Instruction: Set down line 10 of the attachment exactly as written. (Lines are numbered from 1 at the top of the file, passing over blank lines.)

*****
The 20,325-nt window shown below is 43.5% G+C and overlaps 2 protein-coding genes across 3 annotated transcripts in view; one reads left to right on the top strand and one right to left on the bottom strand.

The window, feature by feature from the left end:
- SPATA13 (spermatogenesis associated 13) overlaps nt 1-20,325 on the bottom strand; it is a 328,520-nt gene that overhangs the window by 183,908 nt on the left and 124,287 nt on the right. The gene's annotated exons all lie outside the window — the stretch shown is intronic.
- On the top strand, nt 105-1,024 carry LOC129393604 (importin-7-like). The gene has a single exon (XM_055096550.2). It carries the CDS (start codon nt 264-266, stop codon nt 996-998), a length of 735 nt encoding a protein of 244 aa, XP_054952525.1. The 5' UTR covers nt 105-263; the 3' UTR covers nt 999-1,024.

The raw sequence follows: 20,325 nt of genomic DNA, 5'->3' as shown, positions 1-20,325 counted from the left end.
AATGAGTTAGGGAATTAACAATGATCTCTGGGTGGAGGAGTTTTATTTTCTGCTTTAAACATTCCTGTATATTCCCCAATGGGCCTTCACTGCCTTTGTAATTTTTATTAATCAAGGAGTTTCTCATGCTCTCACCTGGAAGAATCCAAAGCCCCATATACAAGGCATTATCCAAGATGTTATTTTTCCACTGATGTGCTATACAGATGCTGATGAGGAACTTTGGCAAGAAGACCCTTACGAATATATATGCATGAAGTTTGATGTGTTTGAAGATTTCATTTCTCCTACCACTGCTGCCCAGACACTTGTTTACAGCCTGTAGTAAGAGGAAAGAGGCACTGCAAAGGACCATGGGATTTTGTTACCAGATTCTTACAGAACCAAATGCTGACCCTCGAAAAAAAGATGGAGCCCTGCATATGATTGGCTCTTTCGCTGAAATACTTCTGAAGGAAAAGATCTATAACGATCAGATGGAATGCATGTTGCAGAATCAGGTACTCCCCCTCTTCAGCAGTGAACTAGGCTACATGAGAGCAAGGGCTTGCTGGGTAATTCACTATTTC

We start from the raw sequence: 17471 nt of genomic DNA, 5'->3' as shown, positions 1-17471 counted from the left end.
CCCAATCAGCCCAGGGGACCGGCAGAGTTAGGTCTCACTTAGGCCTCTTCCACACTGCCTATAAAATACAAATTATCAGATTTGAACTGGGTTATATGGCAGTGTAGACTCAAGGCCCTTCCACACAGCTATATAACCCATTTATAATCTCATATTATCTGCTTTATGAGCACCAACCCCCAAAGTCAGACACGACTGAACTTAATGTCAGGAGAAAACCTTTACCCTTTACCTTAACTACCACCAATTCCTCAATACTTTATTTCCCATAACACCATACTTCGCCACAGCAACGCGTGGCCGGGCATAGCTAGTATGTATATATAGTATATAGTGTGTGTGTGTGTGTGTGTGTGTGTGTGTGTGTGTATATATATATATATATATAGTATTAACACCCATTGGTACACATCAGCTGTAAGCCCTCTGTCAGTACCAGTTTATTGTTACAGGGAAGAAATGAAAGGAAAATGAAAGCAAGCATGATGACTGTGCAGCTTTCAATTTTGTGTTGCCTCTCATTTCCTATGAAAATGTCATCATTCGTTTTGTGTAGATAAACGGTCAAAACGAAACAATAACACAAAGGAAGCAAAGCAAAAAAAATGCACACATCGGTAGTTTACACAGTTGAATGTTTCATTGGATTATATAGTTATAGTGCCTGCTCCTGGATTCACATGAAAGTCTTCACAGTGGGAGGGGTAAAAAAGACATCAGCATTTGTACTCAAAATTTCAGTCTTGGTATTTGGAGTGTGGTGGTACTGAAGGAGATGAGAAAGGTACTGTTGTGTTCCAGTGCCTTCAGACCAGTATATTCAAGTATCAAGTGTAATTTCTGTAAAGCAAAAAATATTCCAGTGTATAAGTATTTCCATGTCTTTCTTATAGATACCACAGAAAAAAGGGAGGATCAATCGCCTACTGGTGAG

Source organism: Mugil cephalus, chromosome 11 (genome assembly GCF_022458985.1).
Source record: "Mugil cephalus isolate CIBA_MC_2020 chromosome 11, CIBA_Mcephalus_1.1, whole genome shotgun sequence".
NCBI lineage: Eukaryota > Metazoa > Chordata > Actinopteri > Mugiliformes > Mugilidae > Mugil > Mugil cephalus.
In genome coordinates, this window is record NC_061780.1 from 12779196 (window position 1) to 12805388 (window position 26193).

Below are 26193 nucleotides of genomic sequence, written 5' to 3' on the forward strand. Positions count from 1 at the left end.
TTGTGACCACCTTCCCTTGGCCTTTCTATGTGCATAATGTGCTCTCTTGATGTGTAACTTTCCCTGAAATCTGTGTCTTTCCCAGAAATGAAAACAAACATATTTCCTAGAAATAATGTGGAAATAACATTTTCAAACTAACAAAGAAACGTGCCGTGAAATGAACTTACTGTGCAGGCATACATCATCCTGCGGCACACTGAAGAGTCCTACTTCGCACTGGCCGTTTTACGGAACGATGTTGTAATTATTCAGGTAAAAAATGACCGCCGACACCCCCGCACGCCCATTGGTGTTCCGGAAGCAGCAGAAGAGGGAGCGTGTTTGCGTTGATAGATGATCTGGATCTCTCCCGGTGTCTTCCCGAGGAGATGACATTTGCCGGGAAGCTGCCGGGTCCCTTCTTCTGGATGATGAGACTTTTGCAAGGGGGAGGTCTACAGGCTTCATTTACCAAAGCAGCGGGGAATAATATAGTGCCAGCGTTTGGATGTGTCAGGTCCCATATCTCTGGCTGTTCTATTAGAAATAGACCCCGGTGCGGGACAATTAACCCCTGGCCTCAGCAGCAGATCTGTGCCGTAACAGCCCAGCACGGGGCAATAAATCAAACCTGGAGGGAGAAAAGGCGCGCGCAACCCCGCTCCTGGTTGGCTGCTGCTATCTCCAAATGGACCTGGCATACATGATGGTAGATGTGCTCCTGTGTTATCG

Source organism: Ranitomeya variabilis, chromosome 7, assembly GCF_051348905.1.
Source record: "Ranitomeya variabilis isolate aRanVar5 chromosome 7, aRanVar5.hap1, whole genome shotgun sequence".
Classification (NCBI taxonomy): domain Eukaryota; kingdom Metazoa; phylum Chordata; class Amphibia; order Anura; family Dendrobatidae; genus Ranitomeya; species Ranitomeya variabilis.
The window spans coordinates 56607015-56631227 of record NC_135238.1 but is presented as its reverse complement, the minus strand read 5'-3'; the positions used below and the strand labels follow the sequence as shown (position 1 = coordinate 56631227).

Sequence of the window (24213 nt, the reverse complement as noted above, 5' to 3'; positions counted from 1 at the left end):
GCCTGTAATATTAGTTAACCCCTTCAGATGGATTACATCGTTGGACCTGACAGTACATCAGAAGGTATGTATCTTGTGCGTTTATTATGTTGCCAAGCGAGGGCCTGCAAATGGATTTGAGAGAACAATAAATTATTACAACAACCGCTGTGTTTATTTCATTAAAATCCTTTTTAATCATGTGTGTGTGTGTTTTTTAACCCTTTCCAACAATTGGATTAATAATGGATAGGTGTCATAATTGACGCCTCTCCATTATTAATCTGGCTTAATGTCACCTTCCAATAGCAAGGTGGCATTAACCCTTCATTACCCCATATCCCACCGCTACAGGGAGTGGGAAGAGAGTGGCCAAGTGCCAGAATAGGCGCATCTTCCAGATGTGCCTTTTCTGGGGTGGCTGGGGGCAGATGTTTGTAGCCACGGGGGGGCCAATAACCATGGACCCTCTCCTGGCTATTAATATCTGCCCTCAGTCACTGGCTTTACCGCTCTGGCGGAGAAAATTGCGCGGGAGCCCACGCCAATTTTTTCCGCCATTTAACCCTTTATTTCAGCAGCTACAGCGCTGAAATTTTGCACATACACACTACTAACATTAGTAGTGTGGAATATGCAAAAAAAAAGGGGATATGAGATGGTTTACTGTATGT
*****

Source record: "Mugil cephalus isolate CIBA_MC_2020 chromosome 11, CIBA_Mcephalus_1.1, whole genome shotgun sequence".